In 1927 Harrison edited the International Colored Unity League’s "Embryo of the Voice of The Negro" and then "The Voice of the Negro" until shortly before his unexpected December 17 death at Bellevue Hospital in New York from an appendicitis-related condition. His funeral was attended by thousands and preceded his burial in Woodlawn Cemetery in the Bronx, a gift of his portrait for placement on the main floor of the 135th Street Public Library, and the (ironic) establishment of The Hubert Harrison Memorial Church in Harlem in his honor.

Hubert Harrison lived and died in poverty. In 2015, after eighty-seven years, a beautiful tombstone was placed on his shared and previously unmarked gravesite. His gravesite marker includes his image and words drawn from Andy Razaf, outstanding poet of “New Negro Movement” – speaker, editor, and sage . . . “What a change thy work hath wrought!” That commemorative marker, as well as the notable increase in books, articles, videos, audios, and discussions on his life and work reflect a growing recognition of his importance and indicate that interest in this giant of Black history will continue to grow in the twenty-first century and that Hubert Harrison has much to offer people today.

Dr. Jeffrey B. Perry is an independent, working class scholar and archivist who was formally educated at Princeton, Harvard, Rutgers, and Columbia University. He was a long-time rank-and-file activist, elected union officer with Local 300, and editor for the National Postal Mail Handlers Union (div. of LIUNA, AFL-CIO). Perry preserved and inventoried the Hubert H. Harrison Papers (now at Columbia University's Rare Book and Manuscript Library); edited of A Hubert Harrison Reader (Wesleyan University Press, 2001); authored Hubert Harrison: The Voice of Harlem Radicalism, 1883-1918 (Columbia University Press, 2008); wrote the introduction and notes for the new, expanded edition of Hubert H. Harrison, When Africa Awakes: The “Inside Story” of the New Negro in the Western World (1920; Diasporic Africa Pres, 2015); and wrote the new introduction and supplemental material for the expanded edition of Theodore W. Allen, The Invention of the White Race, 2 vols. (1994, 1997; Verso Books, 2012). He is currently working on volume two of the Hubert Harrison biography and preparing his vast collection of Theodore W. Allen Papers and Research Materials on Hubert Harrison for placement at a major repository.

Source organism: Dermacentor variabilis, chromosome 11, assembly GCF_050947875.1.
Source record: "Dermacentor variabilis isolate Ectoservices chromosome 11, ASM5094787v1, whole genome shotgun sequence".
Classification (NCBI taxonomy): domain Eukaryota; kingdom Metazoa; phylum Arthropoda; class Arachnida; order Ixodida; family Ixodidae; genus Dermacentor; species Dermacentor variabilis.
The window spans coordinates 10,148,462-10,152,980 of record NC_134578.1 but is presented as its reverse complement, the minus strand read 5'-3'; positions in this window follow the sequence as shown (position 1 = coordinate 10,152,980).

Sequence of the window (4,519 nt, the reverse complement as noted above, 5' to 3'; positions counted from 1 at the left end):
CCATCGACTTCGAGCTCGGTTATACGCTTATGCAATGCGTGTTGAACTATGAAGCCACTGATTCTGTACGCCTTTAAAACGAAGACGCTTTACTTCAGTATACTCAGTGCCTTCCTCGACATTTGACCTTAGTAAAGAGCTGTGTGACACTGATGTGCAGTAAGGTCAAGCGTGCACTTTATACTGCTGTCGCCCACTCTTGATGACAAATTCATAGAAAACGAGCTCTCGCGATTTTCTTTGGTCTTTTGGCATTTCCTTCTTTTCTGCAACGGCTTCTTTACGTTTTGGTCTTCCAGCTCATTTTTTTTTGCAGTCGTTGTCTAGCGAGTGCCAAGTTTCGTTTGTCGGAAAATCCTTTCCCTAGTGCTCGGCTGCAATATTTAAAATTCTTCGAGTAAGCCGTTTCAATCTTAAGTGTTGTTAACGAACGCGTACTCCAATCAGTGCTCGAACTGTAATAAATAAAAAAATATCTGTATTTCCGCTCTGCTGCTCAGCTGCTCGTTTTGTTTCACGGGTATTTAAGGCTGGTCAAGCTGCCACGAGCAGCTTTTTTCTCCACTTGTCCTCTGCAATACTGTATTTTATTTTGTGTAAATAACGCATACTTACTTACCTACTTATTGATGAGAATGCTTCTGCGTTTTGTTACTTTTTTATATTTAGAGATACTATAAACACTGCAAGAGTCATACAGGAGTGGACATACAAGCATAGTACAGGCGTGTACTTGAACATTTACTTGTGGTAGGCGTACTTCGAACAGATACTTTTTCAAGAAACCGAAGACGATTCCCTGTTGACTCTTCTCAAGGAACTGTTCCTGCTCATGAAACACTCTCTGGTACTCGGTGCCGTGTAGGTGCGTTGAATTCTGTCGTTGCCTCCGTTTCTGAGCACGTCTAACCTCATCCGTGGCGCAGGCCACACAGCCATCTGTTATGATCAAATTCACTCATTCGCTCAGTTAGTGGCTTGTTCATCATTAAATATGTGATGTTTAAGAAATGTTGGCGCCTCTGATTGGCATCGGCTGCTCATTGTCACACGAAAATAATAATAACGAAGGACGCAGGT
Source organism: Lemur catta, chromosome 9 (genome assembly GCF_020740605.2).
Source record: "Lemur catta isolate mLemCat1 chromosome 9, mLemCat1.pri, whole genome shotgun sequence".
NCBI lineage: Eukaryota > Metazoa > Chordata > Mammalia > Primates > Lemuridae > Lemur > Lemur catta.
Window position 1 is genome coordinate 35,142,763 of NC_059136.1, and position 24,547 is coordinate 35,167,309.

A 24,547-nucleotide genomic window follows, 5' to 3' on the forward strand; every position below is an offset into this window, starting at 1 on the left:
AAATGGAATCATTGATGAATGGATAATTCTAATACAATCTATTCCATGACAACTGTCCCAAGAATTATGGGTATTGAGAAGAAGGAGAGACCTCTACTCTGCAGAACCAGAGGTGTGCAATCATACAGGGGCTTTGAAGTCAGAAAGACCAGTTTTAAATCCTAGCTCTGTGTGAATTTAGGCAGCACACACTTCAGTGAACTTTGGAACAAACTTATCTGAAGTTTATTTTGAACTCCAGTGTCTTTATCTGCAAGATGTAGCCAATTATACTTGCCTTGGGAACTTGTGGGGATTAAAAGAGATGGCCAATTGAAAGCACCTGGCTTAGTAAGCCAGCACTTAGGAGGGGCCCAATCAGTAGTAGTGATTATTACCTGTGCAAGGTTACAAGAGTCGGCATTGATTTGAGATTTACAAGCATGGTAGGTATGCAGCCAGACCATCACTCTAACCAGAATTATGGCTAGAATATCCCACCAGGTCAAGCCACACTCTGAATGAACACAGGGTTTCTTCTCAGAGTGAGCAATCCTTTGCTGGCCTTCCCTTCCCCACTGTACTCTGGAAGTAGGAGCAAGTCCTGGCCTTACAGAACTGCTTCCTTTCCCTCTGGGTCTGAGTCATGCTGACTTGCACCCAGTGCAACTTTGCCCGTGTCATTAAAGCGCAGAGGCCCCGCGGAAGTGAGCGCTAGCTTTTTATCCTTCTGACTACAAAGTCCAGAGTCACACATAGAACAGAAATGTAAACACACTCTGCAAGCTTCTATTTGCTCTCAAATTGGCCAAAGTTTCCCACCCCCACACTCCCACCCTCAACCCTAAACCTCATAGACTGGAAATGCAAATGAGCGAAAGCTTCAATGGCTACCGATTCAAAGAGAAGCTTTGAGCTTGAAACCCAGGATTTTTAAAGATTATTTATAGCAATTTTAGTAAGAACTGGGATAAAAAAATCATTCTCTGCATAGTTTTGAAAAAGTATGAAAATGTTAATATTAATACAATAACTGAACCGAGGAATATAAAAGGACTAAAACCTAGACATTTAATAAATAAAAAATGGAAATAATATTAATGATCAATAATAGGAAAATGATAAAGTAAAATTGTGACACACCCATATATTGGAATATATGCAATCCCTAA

For comments from scholars and activists on "Hubert Harrison: The Voice of Harlem Radicalism, 1883-1918" (Columbia University Press) see HERE

and see HERE

For information on "A Hubert Harrison Reader" (Wesleyan University Press) see HERE

For information on the new, Diasporic Africa Press expanded edition of Hubert H. Harrison's “When Africa Awakes: The 'Inside Story’ of the Stirrings and Strivings of the New Negro in the Western World” see HERE

For a video of a Slide Presentation/Talk on Hubert Harrison see HERE

For articles, audios, and videos by and about Hubert Harrison see HERE

For a link to the Hubert H. Harrison Papers at Columbia University’s Rare Book and Manuscript Library see HERE

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Recommended Summer Reading Recommended Summer Viewing On Hubert Harrison and Theodore W. Allen



Recommended Summer Reading
Recommended Summer Viewing
On Hubert Harrison
and Theodore W. Allen

Important summer reading and viewing -- The autodidactic, anti-white supremacist, working-class intellectuals Hubert Harrison and Theodore W. Allen are two of the twentieth century’s most important thinkers on race and class. The following readings and videos are recommended:

“A Hubert Harrison Reader” ed. with an introduction and notes by Jeffrey B. Perry (Wesleyan University Press) CLICK HERE

Jeffrey B. Perry, “Hubert Harrison: The Voice of Harlem Radicalism, 1883-1918” (Columbia University Press) CLICK HERE

Hubert H. Harrison, “When Africa Awakes: The ‘Inside Story’ of the Stirrings and Strivings of the New Negro in the Western World,” edited with an introduction and notes by Jeffrey B. Perry (Diasporic Africa Press) CLICK HERE

Jeffrey B. Perry, “The Developing Conjuncture and Some Insights from Hubert Harrison and Theodore W. Allen on the Centrality of the Fight Against White Supremacy” (which offers the fullest treatment of the development of Allen’s thought -- CLICK HERE

Theodore W. Allen, “The Invention of the White Race” Volume 1: “Racial Oppression and Social Control," edited with an introduction and notes by Jeffrey B. Perry (Verso Books), CLICK HERE

Theodore W. Allen, “The Invention of the White Race,” Volume 2: "The Origin of Racial Oppression in Anglo-America," CLICK HERE

“Hubert Harrison,” video of a slide presentation/talk by Jeffrey B. Perry at the Dudley Branch of the Boston Public Library in Roxbury, Massachusetts on February 15, 2014, CLICK HERE

“Theodore W. Allen’s ‘The Invention of the White Race’" by Jeffrey B. Perry at the Brecht Forum in New York City CLICK HERE

“Theodore W. Allen and ‘The Invention of the White Race’” video of 2016 slide presentation/talk by Jeffrey B. Perry at a “Multiracial Organizing Conference” against white supremacy in Greensboro, NC CLICK HERE